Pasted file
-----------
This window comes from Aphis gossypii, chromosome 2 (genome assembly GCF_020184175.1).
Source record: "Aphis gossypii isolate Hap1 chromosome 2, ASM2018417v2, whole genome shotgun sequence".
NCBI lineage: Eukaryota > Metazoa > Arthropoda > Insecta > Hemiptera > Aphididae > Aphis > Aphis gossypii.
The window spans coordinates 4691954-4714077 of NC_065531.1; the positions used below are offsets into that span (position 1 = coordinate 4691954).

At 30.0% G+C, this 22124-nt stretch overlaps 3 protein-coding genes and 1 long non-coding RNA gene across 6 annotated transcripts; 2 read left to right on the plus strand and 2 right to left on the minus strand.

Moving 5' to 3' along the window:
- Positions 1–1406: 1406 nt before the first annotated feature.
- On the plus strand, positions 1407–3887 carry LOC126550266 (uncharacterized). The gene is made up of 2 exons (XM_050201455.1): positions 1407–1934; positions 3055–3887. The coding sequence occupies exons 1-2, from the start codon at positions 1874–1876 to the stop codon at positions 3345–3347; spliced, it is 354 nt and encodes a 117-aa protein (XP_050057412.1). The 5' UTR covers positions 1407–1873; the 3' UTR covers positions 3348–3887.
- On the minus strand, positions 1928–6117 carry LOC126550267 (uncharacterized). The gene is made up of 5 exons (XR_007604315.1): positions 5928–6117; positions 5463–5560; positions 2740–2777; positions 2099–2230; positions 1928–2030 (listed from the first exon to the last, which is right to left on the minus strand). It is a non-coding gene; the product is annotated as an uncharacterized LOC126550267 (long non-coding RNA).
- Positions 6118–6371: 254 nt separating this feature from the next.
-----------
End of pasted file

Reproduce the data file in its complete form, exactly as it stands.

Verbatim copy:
This window comes from Aphis gossypii, chromosome 2 (genome assembly GCF_020184175.1).
Source record: "Aphis gossypii isolate Hap1 chromosome 2, ASM2018417v2, whole genome shotgun sequence".
NCBI lineage: Eukaryota > Metazoa > Arthropoda > Insecta > Hemiptera > Aphididae > Aphis > Aphis gossypii.
The window spans coordinates 4691954-4714077 of NC_065531.1; the positions used below are offsets into that span (position 1 = coordinate 4691954).

At 30.0% G+C, this 22124-nt stretch overlaps 3 protein-coding genes and 1 long non-coding RNA gene across 6 annotated transcripts; 2 read left to right on the plus strand and 2 right to left on the minus strand.

Moving 5' to 3' along the window:
- Positions 1–1406: 1406 nt before the first annotated feature.
- On the plus strand, positions 1407–3887 carry LOC126550266 (uncharacterized). The gene is made up of 2 exons (XM_050201455.1): positions 1407–1934; positions 3055–3887. The coding sequence occupies exons 1-2, from the start codon at positions 1874–1876 to the stop codon at positions 3345–3347; spliced, it is 354 nt and encodes a 117-aa protein (XP_050057412.1). The 5' UTR covers positions 1407–1873; the 3' UTR covers positions 3348–3887.
- On the minus strand, positions 1928–6117 carry LOC126550267 (uncharacterized). The gene is made up of 5 exons (XR_007604315.1): positions 5928–6117; positions 5463–5560; positions 2740–2777; positions 2099–2230; positions 1928–2030 (listed from the first exon to the last, which is right to left on the minus strand). It is a non-coding gene; the product is annotated as an uncharacterized LOC126550267 (long non-coding RNA).
- Positions 6118–6371: 254 nt separating this feature from the next.